The spatial distribution variation (Figure 3) showed a greater variability of TOC contents in the preserved Caatinga vegetation area (CP35) over time. This can be attributed to the greater complexity of the input and output of carbon in the system. The diversity of species and successional stage of vegetation are factors that influence the contribution of plant material to the soil (PEREIRA et al., 1989PEREIRA, R. M. A. et al. Estudos fenológicos de algumas espécies lenhosas e herbáceas da caatinga. Revista Ciência Agronômica , v. 20, n. 2, p. 11-20, 1989.; SUNDARAPADIAN; SWAMY, 1999SUNDARAPADIAN, S. M.; SWAMY, P. S. Litter production and leaf-litter decomposition of selected tree species intropical forests at Kodayar in the Western Ghats, India. Forest Ecology and Management, v. 123, n. 2-3, p. 231-244, 1999.). In addition, the presence of plant species with larger crown and consequently larger leaf area is more common in areas with preserved Caatinga vegetation (AMORIM et al, 2005AMORIM, I. L. et al. Flora e estrutura da vegetação arbustivoarbórea de uma área de caatinga do Seridó, RN, Brasil. Acta Botânica Brasilica, v. 19, n. 4, p. 615-623, 2005.).

The temporal analysis of the data through the Spearman's correlation test is shown in Table 2.

Table 2
Spearman's correlation coefficient matrix and P-test for total organic carbon content in soils under different uses in the Caatinga biome, in different sampling periods.

The Spearman's coefficient demonstrates the correlation of soil carbon in a given spatial position with different sampling times; a correlation closer to 1 indicates a greater temporal stability of the process (ÁVILA et al., 2010ÁVILA, L. F.; MELLO, C. R.; SILVA, A. M. da. Estabilidade temporal do conteúdo de água em três condições de uso do solo, em uma bacia hidrográfica da região da Serra da Mantiqueira, MG. Revista Brasileira de Ciência do Solo, v. 34, n. 6, p. 2001-2009, 2010.). CP35 presented a significant correlation between the November and April data, which represents the period of low plant material that will be decomposed and will give rise to TOC (November), and the restart of the high production of organic matter by the Caatinga vegetation (April).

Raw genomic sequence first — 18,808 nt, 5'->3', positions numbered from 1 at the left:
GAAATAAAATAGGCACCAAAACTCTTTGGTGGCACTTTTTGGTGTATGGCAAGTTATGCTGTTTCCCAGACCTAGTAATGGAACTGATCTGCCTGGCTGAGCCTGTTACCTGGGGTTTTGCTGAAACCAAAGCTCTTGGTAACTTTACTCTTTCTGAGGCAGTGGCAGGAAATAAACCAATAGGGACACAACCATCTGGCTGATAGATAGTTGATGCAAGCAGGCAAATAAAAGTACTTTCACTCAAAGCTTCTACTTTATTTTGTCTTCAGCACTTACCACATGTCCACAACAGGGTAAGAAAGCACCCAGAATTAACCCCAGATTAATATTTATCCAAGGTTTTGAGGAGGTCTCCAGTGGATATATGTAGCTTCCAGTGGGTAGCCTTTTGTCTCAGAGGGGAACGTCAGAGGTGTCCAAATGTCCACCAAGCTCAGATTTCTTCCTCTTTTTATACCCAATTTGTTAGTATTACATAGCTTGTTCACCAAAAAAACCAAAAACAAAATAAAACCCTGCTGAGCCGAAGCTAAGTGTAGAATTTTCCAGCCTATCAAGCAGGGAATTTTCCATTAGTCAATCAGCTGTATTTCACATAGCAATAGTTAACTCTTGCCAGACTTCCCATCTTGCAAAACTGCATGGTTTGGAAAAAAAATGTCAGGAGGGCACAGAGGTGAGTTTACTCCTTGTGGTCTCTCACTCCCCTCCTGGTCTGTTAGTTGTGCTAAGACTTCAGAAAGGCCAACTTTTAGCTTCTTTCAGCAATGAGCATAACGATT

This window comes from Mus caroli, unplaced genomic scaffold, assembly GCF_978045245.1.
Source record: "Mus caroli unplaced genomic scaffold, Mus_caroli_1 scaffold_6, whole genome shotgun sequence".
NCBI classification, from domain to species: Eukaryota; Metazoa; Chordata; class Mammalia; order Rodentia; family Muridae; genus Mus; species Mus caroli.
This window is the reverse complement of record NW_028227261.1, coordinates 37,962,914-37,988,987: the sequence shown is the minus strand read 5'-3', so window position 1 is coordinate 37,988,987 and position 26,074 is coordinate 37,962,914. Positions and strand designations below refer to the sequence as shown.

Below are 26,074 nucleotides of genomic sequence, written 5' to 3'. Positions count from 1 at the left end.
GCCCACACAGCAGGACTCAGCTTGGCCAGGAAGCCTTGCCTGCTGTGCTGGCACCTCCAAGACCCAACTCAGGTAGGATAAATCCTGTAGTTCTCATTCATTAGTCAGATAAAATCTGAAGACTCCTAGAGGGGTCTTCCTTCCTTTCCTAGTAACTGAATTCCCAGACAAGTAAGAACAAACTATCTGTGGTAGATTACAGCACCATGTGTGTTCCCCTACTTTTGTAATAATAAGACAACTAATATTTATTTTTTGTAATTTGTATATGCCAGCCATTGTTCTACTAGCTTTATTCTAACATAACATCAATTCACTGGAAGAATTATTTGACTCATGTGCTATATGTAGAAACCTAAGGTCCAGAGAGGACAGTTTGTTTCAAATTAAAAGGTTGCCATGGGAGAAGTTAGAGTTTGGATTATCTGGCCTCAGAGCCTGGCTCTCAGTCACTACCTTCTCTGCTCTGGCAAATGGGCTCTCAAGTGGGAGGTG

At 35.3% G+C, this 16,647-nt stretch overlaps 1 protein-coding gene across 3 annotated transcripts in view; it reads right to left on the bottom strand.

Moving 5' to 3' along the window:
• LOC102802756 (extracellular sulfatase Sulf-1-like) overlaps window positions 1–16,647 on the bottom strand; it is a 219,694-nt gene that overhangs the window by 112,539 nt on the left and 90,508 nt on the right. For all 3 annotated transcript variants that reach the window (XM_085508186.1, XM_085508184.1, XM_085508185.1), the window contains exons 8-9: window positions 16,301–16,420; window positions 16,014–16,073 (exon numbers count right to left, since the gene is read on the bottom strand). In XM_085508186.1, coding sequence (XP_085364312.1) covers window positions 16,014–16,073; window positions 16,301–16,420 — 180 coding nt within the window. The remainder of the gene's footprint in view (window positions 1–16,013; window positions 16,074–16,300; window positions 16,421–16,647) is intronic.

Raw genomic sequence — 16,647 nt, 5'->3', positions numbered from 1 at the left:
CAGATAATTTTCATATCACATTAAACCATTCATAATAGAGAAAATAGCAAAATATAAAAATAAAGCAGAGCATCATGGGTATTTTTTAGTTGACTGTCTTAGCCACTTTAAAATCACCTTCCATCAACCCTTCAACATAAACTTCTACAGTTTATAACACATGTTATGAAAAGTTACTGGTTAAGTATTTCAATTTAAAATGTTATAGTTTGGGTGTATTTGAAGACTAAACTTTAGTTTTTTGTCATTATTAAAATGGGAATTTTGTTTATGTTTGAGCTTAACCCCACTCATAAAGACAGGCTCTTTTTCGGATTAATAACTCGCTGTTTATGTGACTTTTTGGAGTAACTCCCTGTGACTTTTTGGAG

CR30 had a greater temporal stability of the data, represented by a greater number of correlations (Table 2). These results are attributed to the lower diversity of plant species in the area and, therefore, a more uniform carbon input and loss, showed by the predominance of herbaceous and shrub vegetations in the area due to the higher incidence of solar radiation (AQUINO et al., 2018AQUINO, D. D. N. et al. Nutrient cycling and CO2 emissions in areas of preserved and thinned caatinga. Revista Árvore, v. 41, n. 3, p. e410308, 2018. ). According to Nascimento et al. (2013NASCIMENTO, A. F. J. et al. Quantificação de serapilheira em diferentes áreas sob fragmentos do Parque Nacional Serra de Itabaiana, Sergipe. Ciências Agrárias, v. 34, n. 6, sup., p. 3271-3284, 2013.), large tree size with well-developed canopies may be more important to litter production over time, which is not observed in CR30 because of its not advanced successional stage.

The TOC stability over time was also evaluated through the data of relative difference between the two experimental areas. The 2, 4, and 5 sampling points of the CR30 presented means close to zero (Figure 4), indicating good temporal stability and relatively low coefficients of variation (Figure 5); and CP35 did not present values close to zero.

Considering the two evaluated managements of the Caatinga vegetation, a greater temporal stability is found for CR30, confirming a greater uniformity of TOC in this area.

The variation of the mean relative difference and its standard deviation at the sampling points are shown in Figure 5.

Figure 4
Boxplot of the mean relative difference in total organic carbon content in each sampling point of soils under different uses in the Caatinga biome. CP35 = 35-year preserved area; CR30 = 30-year pasture area.

Figure 5
Distribution map of the mean relative difference and standard deviation for total organic carbon content in each sampling point of soils under different uses in the Caatinga biome. CP35 = 35-year preserved area; CR30 = 30-year pasture area.

CP35 presented more sampling points with mean relative difference closer to zero (-0.20-0.20) than CR30; however, both areas presented the same number of points with the lowest standard deviation. The points with positive values represented areas with TOC contents above the average of the studied area, and negative values represented areas with lower TOC than the average of the area. The search for representative points of the area considered points with greater proximity to the average of the area and lower deviation, and the temporal stability index, whose distribution are shown in Figure 6.